The same thing is true for choosing a "highly-capable" program over the more diverse environment. We chose the highly-capable program because it allows the atypical child to be ordinary, but the environment we left is missing part of the distribution, making harder for the next atypical child to join in.

It's toughest thing in the world to balance our choices against the impact they have on the world (and hardest of all when it's our children we're talking about).

n-ssp (not a seattle school parent)

Anonymous said...

We are a minority family, and when I choose schools, I choose based on the academic rigor of that school and fit for my child. I do not look at the color of the students who attend. Fortunately for us, we have not ever experienced racism, and have felt welcomed and included all around, despite living in the north end and attending primarily white schools. My sons have made great friends, and so has our family. I would say this to other families of color, sometimes we make a mountain into a mole hill. Or live our own past. Things ARE different now than when we were kids. Seattle is, for the most part a very welcoming city. Don't turn away from a good program for lack of diversity. You will be making the program more diverse, and diversity attracts diversity.

Anonymous said...

We are a black family that attended a primarily white alternative school. In the 6 years that we were there our son had only one negative experience in regards to race. In the second grade a student called him a n****r. We spoke with the teacher, and the principal immediately, and it was dealt with up front. The family of the boy was appalled that the child had said what he said, apologized profusely, and assured us that he would face consequences at home. We wound up becoming very good friends with that family. Like the earlier poster we felt very welcomed and part of the community, and had no other racial issues whatsoever. Our child thrived at the school, and does not pay attention to the color of peoples skin. That's what we have taught him.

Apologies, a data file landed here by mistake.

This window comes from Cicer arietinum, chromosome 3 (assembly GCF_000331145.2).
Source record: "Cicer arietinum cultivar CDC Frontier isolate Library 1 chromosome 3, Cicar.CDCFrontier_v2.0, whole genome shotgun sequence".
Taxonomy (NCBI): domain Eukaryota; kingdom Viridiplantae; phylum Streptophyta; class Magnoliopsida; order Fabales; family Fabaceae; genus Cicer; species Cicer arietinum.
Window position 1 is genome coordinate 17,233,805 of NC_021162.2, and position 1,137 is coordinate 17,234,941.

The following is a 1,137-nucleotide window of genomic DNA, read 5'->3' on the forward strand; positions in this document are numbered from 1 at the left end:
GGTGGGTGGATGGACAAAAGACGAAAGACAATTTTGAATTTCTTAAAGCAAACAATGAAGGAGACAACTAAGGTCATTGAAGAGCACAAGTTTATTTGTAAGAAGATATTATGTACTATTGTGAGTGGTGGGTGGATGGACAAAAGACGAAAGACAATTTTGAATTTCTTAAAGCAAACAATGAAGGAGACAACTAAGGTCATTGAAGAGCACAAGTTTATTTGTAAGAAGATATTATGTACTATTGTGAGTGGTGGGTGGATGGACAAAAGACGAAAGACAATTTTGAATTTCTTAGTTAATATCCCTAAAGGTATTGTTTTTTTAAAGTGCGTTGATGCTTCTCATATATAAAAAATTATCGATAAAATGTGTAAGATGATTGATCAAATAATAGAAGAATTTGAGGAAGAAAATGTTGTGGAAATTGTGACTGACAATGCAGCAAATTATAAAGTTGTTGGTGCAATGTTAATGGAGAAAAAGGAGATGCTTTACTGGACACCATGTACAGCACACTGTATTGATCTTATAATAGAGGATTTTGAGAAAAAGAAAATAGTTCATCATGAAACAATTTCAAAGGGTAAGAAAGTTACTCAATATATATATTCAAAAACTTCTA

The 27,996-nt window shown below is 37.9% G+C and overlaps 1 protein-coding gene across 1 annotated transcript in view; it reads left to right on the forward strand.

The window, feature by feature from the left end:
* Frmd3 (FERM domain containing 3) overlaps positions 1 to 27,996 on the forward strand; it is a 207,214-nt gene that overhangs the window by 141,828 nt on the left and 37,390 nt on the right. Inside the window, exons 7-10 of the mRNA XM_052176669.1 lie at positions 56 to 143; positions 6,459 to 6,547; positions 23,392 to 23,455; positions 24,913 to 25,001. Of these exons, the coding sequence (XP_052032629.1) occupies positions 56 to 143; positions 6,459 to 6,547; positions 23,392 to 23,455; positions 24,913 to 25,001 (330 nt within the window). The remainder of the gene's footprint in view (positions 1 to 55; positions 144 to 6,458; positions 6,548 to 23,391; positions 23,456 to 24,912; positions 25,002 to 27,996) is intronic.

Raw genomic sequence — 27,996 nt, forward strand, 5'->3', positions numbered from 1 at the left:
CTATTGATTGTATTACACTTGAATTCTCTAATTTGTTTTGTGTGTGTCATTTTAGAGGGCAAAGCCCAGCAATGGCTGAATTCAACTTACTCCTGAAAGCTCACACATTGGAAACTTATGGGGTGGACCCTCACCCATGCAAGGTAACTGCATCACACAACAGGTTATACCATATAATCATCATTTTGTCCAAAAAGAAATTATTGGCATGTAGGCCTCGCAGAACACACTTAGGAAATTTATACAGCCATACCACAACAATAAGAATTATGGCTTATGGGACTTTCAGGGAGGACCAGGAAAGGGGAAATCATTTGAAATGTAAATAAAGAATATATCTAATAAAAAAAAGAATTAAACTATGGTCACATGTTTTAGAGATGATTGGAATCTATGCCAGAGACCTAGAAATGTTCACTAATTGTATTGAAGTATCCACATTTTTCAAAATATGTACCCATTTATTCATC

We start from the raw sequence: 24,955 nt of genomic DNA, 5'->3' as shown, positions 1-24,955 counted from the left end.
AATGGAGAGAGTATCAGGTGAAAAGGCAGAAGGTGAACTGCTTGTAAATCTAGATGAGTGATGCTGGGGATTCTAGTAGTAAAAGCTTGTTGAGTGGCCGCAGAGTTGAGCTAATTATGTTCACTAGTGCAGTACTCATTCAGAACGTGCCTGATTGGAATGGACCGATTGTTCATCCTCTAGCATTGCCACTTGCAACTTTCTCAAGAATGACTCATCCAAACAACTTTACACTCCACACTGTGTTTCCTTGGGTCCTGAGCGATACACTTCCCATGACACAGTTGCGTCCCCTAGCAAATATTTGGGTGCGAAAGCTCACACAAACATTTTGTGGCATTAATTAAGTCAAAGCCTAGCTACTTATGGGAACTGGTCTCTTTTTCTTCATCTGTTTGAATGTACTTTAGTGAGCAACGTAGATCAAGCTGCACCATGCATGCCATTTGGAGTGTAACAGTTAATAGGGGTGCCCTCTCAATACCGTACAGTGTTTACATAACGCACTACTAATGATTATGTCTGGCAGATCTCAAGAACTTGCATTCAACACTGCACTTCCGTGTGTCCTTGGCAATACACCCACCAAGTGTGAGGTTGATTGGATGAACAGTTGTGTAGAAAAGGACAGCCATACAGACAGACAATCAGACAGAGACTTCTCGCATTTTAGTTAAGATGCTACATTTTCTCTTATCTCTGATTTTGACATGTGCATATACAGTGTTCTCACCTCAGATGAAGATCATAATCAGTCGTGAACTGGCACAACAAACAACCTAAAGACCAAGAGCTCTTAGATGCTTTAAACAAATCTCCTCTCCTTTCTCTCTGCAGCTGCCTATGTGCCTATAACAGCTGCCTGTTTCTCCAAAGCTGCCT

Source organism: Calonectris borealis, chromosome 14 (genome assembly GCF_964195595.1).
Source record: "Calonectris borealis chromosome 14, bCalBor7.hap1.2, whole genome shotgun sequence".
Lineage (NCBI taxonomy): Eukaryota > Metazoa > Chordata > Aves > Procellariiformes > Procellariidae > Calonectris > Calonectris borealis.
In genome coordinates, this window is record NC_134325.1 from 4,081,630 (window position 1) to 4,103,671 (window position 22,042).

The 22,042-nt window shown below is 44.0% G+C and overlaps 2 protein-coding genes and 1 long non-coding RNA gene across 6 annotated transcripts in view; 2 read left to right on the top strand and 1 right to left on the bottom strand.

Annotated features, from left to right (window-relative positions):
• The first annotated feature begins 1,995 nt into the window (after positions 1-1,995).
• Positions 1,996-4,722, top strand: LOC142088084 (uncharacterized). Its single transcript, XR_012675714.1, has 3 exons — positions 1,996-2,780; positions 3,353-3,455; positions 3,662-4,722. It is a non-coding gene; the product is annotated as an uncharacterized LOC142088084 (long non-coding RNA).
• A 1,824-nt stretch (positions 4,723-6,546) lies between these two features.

Anonymous said...

When I hear things like "We don't see race", I am saddened because that also implies that we don't see the rich cultural heritage that comes with it as well. I enjoy being a part of the African American community, its rich culture, values, and history. When my children end up in largely white communities, they do miss this! Being a part of the African American community doesn't help them get into college, but it does provide them with a sense of self, history and belonging. And while I do send them to programs that are not diverse, I do grieve the loss of some kinds of community that come with those tough decisions.

Anonymous said...

We see, live and celebrate our african american heritage every day. We provide as many opportunities as possible to immerse our children in cultural events and celebrations. We are lucky enough to have a large extended family and many friends of African American heritage. However, I do not teach my children to see color, as I wouldn't want white families to teach their children to see color. I teach my children to see all people as equals and not to choose how we percieve or stereotype them based on the color of their skin. We want them to treat all people equally and individually. Living in a city with such a small percent (6%) of african americans definately presents it's challenges. Choosing between a high quality, competetive program and a less competetive but more diverse student body is tough, but for us the strongest program always wins. That's just us. I'm not saying it's right, it's just what we are comfortable with. I understand that your child misses out on being part of a rich community. And while I understand the earlier posters comment about fear of their child facing racism, I think it is unfounded. At least from our experiences.